St. Ambrose University presents a special free screening of the Academy Award-nominated documentary film, “Hunger Ward,” at 7 p.m. Wednesday, Sept. 15 at Galvin Fine Arts Center, Davenport.
“Hunger Ward” was among five 93rd-annual Academy Award nominees for Best Documentary, Short Subject, at this year’s Oscars. It lost out to “Colette.”
Filmed inside two of the most active therapeutic feeding centers in conflict-ridden Yemen, “Hunger Ward” documents two women fighting to thwart the spread of starvation against the backdrop of a forgotten war.
The film provides unflinching portraits of Dr. Aida Alsadeeq and Nurse Mekkia Mahdi as they work to save the lives of hunger-stricken children within a population on the brink of famine. With unprecedented access within a sensitive conflict-zone, “Hunger Ward” reveals the bravery of deeply committed doctors working in the middle of the world’s worst humanitarian crisis.
Bill Campbell was among the film crew that attended the 91st-annual Oscars ceremony in Los Angeles, in February 2019, when the second film in Fitzgerald’s refugee trilogy, “Lifeboat” (2018), was nominated in the same category.
“The movies that are nominated for the Documentary Short are really — all of them – absolutely amazing films,” Campbell said this past March after the Oscar nominations were announced. “So to have the film that I’m part of be on that list is really an honor.”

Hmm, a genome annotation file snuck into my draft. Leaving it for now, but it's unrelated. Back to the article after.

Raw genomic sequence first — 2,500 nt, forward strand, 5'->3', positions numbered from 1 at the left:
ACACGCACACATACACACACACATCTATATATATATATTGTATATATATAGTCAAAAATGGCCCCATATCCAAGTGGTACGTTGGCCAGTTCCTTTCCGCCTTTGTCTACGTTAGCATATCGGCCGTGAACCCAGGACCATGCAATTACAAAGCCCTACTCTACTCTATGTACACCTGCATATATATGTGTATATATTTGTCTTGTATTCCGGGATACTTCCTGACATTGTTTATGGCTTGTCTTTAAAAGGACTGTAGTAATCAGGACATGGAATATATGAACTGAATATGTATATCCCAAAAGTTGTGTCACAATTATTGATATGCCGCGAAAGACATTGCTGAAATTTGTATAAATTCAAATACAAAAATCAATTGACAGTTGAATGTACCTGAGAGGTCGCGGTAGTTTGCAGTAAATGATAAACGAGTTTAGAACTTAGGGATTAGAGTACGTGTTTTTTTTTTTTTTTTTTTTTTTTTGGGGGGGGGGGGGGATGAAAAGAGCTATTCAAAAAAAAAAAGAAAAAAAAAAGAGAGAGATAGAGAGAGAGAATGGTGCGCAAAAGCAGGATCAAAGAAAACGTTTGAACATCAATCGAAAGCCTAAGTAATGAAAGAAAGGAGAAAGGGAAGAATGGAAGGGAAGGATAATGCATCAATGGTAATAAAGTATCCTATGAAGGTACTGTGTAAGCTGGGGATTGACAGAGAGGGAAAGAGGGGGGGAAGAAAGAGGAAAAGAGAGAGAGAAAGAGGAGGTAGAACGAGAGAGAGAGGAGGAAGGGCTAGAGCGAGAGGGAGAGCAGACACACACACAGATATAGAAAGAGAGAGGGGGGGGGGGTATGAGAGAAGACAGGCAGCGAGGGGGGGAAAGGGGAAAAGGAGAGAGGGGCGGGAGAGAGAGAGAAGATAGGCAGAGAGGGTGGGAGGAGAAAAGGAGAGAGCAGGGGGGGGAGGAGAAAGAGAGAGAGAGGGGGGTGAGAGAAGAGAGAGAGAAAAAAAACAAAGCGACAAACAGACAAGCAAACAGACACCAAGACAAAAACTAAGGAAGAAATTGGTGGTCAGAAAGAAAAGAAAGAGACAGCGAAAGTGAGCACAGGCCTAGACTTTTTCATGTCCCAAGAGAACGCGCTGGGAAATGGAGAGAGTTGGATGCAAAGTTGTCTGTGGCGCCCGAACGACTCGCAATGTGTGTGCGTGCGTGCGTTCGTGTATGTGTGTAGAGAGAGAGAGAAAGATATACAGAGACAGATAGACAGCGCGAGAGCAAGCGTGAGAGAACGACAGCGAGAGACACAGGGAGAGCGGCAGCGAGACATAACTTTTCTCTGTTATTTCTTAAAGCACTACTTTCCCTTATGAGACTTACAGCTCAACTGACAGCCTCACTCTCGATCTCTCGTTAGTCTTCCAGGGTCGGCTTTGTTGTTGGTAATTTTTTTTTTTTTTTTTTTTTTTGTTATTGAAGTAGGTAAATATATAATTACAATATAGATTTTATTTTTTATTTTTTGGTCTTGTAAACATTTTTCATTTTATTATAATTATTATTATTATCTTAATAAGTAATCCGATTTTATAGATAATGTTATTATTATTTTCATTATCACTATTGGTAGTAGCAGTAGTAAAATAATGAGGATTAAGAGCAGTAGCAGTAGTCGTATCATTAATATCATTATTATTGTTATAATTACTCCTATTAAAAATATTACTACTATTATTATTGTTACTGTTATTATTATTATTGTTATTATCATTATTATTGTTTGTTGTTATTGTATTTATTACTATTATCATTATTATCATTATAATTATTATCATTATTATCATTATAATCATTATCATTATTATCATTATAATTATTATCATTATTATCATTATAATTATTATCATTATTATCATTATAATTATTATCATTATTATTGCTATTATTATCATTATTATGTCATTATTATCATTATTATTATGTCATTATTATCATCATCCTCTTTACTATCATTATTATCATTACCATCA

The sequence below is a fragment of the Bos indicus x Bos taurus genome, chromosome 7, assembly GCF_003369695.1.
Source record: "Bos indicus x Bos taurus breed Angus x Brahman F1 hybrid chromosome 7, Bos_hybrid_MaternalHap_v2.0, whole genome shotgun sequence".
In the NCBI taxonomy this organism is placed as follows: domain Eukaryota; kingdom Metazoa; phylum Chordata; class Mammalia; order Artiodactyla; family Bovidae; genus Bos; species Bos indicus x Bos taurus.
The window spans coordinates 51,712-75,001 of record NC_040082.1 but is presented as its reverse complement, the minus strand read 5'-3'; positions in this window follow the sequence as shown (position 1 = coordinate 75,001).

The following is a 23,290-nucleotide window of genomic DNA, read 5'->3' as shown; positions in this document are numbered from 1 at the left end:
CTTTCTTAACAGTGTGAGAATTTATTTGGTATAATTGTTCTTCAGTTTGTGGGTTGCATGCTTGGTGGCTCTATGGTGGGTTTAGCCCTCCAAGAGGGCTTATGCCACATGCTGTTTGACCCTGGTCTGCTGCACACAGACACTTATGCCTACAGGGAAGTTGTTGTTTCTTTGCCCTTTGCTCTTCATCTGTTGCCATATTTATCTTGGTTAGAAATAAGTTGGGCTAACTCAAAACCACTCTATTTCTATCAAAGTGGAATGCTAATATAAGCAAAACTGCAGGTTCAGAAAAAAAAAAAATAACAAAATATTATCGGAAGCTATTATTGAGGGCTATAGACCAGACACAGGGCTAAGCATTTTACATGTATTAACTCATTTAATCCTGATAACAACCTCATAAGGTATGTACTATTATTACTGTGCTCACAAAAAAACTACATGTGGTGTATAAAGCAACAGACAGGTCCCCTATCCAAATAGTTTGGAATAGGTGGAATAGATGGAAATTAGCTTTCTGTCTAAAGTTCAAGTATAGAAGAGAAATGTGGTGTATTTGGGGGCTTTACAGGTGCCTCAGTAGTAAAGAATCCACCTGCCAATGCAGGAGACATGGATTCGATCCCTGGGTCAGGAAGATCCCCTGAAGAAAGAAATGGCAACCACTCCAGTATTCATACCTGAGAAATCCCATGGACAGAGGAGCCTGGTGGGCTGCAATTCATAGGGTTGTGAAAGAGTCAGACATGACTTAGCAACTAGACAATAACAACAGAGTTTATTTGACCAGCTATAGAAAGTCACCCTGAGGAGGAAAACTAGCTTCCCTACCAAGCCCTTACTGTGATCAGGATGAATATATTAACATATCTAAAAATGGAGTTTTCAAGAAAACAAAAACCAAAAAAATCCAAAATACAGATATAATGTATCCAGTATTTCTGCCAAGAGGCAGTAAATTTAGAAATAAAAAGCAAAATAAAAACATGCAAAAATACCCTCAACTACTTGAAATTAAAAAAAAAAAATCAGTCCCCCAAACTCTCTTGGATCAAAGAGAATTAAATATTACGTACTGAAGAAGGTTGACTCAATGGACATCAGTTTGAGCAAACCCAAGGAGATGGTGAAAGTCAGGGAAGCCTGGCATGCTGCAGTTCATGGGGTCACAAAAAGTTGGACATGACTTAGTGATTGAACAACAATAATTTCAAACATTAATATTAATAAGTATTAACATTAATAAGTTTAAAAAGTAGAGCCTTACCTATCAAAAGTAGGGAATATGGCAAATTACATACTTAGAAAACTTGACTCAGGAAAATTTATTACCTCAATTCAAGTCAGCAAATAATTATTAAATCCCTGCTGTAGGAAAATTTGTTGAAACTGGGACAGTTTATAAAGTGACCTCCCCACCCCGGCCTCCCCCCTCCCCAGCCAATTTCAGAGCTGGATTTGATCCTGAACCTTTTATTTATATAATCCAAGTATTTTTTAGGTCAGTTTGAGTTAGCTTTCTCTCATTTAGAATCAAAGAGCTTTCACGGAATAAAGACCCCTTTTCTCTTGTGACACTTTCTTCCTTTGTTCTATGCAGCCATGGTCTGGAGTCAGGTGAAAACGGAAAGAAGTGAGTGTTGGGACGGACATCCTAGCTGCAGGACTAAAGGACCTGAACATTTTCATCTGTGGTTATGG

The 40-minute “Hunger Ward” (about the humanitarian crisis in the Middle Eastern country of Yemen) was previously named to the Oscar shortlist in the category — 10 films, out of 114 that qualified.
“The reason for this film was to show the plight of these people, but also to, unfortunately to show the complicity of the United States government,” Campbell said. “At the end of the last administration, they sold a lot of arms and made this huge deal with the Saudis, which just increased, unfortunately, the terrible plight of the people. Thankfully, the new administration has lightened those up a bit. But there’s still so much more to do.”
Fitzgerald filmed his documentary at two medical clinics that treat malnourished children — one in South Yemen, a part of the country controlled by the Saudi-backed Yemeni government, and one in North Yemen, an area controlled by Iranian-backed Houthi rebels.
At Wednesday’s free screening, masks will be required. For more information, visit www.hungerward.org.